The gift of library!
Kartik Raj Kushvah, Vice President, Delhi State Booksellers’ and Publishers’ Association, shares how libraries came into being.
“I have always imagined that Paradise will be a kind of library.” –Jorge Luis Borges
To mark its Founder’s Day, some rare manuscripts in Khuda Baksh Oriental Public Library at Patna, which is under the control of Union Ministry of Culture, recently displayed the manuscripts. Khan Bahadur Khuda Baksh, the founder of the library, died on August 3, 1908 and every year three day celebrations are held in his memory at the library.
Another important day in the history of libraries is the National Librarians’ Day in India. The father of library science, late Shiyali Ramamrita Ranganathan (August 12, 1892 September 27, 1972), was the stalwart of the Indian Library system. He was a mathematician and a librarian. His most notable contributions to the field were his five laws of library science and the development of the first major faceted classification system, the colon classification. He is considered to be the father of library science, documentation and information science in India and is widely known throughout the rest of the world for his fundamental thinking in the field of library science.
His birthday is observed as the National Librarians’ Day in India.
Here’s a look at how libraries came into being?
The first libraries appeared 5000 years ago in south-west Asia’s Fertile Crescent, the area that ran from Mesopotamia to the Nile in Africa. Fertile Crescent was the birthplace of writing and was known as the cradle of civilization, around 3000 B.C. These archives mainly consisted of the records of commercial transactions or inventories. This period marked the end of prehistory and beginning of history.
The earliest discovered private archives were found at Ugarit. There is also evidence of Libraries at Nippur at about 1900 B.C. and at Nineveh, 700B.C., library classification system was found.
Renaissance in libraries
The Renaissance period of library system can be fixed from 15th century in Central and Northern Italy. Libraries of humanists and their enlightened patrons provided a nucleus around which an academy of scholars conglomerated in various Italian cities.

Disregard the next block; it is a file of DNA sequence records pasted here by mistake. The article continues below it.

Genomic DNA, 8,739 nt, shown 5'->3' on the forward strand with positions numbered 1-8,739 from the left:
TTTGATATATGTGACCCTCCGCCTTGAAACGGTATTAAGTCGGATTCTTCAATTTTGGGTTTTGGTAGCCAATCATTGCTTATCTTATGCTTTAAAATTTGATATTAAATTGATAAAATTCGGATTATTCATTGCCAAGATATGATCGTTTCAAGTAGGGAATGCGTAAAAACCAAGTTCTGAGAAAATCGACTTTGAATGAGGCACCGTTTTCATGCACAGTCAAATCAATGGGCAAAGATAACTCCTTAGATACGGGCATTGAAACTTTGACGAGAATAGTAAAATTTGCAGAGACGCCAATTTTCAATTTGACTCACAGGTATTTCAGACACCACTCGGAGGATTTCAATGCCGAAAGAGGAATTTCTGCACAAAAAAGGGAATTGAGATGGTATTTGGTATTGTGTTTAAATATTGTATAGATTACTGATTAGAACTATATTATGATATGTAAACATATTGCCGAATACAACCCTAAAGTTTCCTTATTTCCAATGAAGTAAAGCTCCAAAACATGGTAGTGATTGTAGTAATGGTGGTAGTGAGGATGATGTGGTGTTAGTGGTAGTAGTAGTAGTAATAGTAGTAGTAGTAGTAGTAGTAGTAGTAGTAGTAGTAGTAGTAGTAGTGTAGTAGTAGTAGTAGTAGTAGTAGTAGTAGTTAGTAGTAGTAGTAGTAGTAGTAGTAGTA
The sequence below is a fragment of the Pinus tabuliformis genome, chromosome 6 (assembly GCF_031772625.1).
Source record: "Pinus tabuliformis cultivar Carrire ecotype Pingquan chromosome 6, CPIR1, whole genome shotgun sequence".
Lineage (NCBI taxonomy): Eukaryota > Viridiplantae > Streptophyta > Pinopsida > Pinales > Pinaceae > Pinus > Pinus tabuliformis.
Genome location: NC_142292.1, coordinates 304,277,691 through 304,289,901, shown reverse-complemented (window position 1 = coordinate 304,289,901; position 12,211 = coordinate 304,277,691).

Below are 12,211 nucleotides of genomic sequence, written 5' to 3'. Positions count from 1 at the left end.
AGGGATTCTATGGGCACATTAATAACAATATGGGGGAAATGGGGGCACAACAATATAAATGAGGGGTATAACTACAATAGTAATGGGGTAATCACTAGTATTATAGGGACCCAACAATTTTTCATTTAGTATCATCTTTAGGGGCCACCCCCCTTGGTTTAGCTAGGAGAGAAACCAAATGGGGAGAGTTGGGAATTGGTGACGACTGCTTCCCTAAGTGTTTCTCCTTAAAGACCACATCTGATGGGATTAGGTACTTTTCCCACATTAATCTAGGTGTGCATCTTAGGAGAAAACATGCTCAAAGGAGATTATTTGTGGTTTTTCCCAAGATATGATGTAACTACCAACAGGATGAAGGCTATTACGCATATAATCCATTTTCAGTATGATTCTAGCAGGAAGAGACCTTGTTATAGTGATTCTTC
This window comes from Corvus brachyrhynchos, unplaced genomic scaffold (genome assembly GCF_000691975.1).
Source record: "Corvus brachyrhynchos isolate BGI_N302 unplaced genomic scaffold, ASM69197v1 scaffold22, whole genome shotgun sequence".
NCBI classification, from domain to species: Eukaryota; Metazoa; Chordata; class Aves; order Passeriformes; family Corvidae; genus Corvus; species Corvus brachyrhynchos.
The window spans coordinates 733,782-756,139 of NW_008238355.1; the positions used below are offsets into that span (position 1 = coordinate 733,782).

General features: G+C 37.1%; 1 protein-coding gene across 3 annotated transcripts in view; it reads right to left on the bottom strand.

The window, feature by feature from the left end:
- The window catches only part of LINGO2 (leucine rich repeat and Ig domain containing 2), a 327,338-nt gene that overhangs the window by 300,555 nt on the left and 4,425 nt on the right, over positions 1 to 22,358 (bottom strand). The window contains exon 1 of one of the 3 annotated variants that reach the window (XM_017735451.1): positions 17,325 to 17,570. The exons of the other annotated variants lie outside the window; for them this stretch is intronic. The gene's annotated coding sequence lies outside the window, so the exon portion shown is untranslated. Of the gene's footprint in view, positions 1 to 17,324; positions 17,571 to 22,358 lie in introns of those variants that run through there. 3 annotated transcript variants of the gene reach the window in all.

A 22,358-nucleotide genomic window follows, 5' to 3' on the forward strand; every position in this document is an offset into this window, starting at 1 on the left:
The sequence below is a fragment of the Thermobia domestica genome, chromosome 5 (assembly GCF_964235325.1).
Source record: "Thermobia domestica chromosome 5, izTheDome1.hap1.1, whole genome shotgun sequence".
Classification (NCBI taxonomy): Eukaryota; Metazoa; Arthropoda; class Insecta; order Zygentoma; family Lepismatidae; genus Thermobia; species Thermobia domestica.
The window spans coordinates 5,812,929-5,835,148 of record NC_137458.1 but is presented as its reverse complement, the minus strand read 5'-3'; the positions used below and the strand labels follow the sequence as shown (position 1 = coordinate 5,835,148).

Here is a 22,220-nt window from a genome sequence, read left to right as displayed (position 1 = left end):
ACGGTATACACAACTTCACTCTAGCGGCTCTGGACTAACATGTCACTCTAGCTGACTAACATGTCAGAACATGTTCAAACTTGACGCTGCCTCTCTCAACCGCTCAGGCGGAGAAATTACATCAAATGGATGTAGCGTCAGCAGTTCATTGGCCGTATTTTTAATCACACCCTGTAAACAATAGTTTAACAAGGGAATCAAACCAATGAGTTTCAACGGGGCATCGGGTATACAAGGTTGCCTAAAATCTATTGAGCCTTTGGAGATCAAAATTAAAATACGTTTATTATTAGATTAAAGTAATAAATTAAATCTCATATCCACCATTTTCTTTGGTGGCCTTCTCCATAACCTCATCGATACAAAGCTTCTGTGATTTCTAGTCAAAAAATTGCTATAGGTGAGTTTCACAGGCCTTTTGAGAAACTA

Malatesta Novello, Lord of Cesena, founded the Malatestiana library. Cosino de medici in Florence developed his own collection, which formed the basis of Laurentian library. In Rome, the papal collections were brought together by Pope Nicholas V, in separate Greek and Latin libraries, in late 15th century. The 16th and 17th centuries saw other privately endowed libraries assembled in Rome.
In China, during 1561, Fan Qin during the Ming Dynasty, founded Tianyi Chamber, which is the oldest existing library in China. In its heyday, it boasted a collection of 70,000 volumes of antique books. The 17th and 18th centuries are known as a golden age of libraries. During this period, some important libraries were found in Europe. In 1751, the British Museum was established and had a library containing over 50,000 books. In 1800, there were around 200 commercial libraries in Britain.
In 1891, Imperial Library was formed, which contained many books formerly belonging to the library of the East India College, Fort Williams and the library of the East India body in London.
In 1903, Lord Curzon, Viceroy of India, conceived the idea of opening a library for the use of public. He decided to amalgamate the rich collection of both these libraries, which was called Imperial Library and was formally opened to the public on January 30, 1903, at Metcalfe Hall. On February 1, 1953, in the presence of B.C. Roy, Maulana Azad and H.C. Mukherjee, S.S. Bhatnagar, Humayun Kabir and B.S. Kesavan, Imperial Library was named as National Library and the collection was shifted from The Esplanade to the present Belvedere Estate.
Libraries are an important part of our culture and will always remain.